More protests ahead as Icelanders seek leader's resignation

Staff Writer
Columbus CEO

REYKJAVIK, Iceland (AP) — Iceland's prime minister is defying calls for his resignation as opponents plan a second day of mass protests outside the island nation's parliament.

Prime Minister Sigmundur David Gunnlaugsson and his wife have been linked to an offshore company that may represent a severe conflict of interest with his official role.

A wide array of opposition groups are planning protests Tuesday evening, seeking a new election. Parliament was not in session but deliberations on the crisis are expected to resume later this week.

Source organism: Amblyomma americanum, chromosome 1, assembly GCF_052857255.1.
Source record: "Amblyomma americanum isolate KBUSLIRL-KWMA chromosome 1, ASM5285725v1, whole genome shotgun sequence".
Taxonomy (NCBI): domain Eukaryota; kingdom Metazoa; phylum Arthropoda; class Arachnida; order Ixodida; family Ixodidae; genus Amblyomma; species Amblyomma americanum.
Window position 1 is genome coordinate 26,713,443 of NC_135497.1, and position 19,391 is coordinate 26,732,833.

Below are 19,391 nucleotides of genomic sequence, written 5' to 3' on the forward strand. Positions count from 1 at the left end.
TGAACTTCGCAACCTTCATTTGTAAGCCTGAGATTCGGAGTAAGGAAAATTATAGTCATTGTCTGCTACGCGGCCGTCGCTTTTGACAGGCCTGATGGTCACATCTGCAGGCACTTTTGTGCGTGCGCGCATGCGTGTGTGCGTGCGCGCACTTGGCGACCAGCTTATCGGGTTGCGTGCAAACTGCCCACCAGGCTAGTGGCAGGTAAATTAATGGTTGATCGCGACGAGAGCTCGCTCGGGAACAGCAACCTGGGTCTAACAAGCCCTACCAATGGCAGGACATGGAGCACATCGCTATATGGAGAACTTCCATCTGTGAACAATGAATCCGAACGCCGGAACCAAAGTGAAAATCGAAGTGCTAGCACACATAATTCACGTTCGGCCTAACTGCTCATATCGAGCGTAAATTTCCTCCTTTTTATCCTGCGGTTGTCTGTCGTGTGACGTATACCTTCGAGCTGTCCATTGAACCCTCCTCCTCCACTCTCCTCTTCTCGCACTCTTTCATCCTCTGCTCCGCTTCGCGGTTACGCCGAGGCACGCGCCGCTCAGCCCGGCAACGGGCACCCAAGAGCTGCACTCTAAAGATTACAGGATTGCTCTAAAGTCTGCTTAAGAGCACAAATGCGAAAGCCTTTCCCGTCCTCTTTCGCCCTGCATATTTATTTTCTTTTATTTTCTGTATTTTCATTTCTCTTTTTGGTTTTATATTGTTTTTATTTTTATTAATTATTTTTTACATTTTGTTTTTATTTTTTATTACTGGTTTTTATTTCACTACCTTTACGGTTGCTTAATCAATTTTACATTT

News reports have alleged that Gunnlaugsson and his wife set up a company in the British Virgin Islands with the help of a Panamanian law firm at the center of a massive tax evasion leak.

He denies doing anything illegal and says all taxes were paid.